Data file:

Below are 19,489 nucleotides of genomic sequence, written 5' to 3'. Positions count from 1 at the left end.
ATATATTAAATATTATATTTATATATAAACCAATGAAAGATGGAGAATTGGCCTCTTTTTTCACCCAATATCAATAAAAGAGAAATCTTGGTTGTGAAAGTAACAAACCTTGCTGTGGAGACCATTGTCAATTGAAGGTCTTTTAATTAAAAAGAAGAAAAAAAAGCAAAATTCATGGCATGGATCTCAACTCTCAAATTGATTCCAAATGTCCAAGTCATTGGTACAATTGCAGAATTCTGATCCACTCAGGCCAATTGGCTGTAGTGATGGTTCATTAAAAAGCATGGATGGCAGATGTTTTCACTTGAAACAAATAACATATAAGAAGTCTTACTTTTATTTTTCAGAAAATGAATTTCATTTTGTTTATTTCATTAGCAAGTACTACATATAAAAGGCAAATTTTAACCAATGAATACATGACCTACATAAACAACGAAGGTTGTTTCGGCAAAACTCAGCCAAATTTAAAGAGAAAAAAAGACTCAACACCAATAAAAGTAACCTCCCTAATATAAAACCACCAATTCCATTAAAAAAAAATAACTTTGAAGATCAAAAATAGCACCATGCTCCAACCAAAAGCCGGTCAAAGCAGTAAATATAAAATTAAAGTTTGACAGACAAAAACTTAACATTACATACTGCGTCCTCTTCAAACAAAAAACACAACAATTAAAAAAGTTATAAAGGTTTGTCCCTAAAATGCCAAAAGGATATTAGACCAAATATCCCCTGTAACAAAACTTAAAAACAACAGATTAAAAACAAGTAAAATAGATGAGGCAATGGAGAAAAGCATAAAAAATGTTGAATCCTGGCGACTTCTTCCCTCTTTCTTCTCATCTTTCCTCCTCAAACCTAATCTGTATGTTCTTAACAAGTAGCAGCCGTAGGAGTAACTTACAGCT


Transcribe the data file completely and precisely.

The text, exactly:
Below are 19,489 nucleotides of genomic sequence, written 5' to 3'. Positions count from 1 at the left end.
ATATATTAAATATTATATTTATATATAAACCAATGAAAGATGGAGAATTGGCCTCTTTTTTCACCCAATATCAATAAAAGAGAAATCTTGGTTGTGAAAGTAACAAACCTTGCTGTGGAGACCATTGTCAATTGAAGGTCTTTTAATTAAAAAGAAGAAAAAAAAGCAAAATTCATGGCATGGATCTCAACTCTCAAATTGATTCCAAATGTCCAAGTCATTGGTACAATTGCAGAATTCTGATCCACTCAGGCCAATTGGCTGTAGTGATGGTTCATTAAAAAGCATGGATGGCAGATGTTTTCACTTGAAACAAATAACATATAAGAAGTCTTACTTTTATTTTTCAGAAAATGAATTTCATTTTGTTTATTTCATTAGCAAGTACTACATATAAAAGGCAAATTTTAACCAATGAATACATGACCTACATAAACAACGAAGGTTGTTTCGGCAAAACTCAGCCAAATTTAAAGAGAAAAAAAGACTCAACACCAATAAAAGTAACCTCCCTAATATAAAACCACCAATTCCATTAAAAAAAAATAACTTTGAAGATCAAAAATAGCACCATGCTCCAACCAAAAGCCGGTCAAAGCAGTAAATATAAAATTAAAGTTTGACAGACAAAAACTTAACATTACATACTGCGTCCTCTTCAAACAAAAAACACAACAATTAAAAAAGTTATAAAGGTTTGTCCCTAAAATGCCAAAAGGATATTAGACCAAATATCCCCTGTAACAAAACTTAAAAACAACAGATTAAAAACAAGTAAAATAGATGAGGCAATGGAGAAAAGCATAAAAAATGTTGAATCCTGGCGACTTCTTCCCTCTTTCTTCTCATCTTTCCTCCTCAAACCTAATCTGTATGTTCTTAACAAGTAGCAGCCGTAGGAGTAACTTACAGCT